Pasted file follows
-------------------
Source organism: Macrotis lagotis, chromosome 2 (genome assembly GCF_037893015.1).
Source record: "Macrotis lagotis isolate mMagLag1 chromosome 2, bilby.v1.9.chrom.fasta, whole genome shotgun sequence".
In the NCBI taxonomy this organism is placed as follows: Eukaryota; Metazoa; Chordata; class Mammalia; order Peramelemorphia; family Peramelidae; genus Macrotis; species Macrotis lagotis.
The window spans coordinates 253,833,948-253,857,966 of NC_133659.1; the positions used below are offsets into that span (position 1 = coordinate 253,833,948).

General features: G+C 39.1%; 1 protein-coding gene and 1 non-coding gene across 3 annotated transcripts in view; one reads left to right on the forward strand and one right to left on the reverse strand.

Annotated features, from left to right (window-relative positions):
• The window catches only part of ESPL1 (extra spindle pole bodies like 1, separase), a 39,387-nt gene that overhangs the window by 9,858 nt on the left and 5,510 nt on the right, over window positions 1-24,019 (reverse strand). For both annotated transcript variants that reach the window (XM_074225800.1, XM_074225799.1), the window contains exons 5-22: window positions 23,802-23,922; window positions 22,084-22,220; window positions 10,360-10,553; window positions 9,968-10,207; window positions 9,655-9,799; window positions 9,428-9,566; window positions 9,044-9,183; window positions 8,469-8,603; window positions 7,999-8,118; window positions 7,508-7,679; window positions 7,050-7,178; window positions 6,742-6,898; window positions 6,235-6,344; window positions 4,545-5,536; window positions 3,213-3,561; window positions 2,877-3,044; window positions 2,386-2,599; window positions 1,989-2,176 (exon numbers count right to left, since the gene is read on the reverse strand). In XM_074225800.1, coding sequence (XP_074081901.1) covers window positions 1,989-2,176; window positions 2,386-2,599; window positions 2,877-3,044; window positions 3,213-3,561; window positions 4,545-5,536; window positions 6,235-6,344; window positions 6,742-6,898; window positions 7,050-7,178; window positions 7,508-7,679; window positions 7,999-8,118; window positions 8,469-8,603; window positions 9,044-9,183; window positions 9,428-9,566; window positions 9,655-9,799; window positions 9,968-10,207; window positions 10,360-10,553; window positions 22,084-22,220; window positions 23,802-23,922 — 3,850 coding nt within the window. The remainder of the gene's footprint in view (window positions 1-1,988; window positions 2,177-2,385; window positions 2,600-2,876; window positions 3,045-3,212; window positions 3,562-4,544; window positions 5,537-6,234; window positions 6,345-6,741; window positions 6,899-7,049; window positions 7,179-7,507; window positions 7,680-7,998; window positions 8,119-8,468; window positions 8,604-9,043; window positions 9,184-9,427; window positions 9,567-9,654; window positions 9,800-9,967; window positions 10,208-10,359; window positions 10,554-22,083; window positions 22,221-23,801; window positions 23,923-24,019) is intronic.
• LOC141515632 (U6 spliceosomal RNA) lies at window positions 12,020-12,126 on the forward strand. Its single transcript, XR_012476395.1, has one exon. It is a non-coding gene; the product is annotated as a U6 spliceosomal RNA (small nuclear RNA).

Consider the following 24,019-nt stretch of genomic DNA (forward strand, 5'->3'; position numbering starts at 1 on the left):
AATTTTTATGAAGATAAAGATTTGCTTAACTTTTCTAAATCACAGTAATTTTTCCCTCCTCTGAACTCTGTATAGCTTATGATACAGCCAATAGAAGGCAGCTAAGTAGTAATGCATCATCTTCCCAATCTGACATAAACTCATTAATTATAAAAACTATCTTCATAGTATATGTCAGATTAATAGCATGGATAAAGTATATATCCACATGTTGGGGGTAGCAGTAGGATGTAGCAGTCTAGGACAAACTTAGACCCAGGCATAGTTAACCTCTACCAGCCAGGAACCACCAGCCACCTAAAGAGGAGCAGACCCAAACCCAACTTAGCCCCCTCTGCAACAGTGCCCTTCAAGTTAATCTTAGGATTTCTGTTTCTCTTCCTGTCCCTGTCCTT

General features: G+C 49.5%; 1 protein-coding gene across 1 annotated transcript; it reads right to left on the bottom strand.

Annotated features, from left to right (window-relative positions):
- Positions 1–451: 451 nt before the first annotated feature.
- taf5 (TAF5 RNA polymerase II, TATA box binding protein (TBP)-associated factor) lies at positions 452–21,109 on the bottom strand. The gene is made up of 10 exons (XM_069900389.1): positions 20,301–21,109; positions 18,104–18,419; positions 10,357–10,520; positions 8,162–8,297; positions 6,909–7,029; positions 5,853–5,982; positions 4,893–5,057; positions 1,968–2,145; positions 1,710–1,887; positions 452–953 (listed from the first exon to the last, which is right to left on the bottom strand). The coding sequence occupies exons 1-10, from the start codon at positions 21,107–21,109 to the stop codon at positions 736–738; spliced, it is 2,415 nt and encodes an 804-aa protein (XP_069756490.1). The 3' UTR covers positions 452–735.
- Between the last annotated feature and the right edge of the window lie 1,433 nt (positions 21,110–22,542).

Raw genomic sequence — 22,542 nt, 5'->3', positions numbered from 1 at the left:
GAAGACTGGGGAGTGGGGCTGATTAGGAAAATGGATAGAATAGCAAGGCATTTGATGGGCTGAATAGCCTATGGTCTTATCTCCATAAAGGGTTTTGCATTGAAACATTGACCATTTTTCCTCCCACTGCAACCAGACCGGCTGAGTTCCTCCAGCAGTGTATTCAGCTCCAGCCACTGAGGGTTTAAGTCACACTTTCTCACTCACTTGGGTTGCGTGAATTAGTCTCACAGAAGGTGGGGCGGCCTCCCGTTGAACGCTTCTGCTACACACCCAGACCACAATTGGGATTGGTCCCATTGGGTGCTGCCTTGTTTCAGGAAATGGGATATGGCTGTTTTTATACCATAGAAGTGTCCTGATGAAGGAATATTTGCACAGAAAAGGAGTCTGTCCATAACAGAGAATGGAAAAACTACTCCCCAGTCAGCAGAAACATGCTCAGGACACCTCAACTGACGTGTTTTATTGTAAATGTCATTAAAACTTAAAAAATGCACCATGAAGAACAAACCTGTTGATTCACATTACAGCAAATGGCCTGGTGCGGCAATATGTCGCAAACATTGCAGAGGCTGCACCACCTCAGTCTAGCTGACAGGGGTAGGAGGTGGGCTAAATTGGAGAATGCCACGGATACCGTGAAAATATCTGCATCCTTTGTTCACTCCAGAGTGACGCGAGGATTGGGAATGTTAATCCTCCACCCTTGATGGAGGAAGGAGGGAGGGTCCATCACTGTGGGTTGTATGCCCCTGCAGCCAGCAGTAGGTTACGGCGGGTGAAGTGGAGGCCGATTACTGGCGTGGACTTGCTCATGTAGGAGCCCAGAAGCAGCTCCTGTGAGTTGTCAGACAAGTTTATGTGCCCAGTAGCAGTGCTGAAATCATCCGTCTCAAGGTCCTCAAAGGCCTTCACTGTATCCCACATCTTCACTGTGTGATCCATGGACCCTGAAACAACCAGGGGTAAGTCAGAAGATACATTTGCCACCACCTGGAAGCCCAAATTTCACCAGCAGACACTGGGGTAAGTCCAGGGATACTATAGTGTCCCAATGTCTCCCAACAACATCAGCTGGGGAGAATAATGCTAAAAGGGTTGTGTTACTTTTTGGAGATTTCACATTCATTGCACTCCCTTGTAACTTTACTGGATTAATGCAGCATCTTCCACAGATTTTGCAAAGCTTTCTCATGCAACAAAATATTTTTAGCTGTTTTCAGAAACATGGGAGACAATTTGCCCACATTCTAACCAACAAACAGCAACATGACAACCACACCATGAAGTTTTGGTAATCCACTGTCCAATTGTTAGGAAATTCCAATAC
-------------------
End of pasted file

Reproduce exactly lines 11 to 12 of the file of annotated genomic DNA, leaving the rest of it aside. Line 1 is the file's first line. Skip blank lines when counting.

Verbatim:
General features: G+C 49.5%; 1 protein-coding gene across 1 annotated transcript; it reads right to left on the bottom strand.

Annotated features, from left to right (window-relative positions):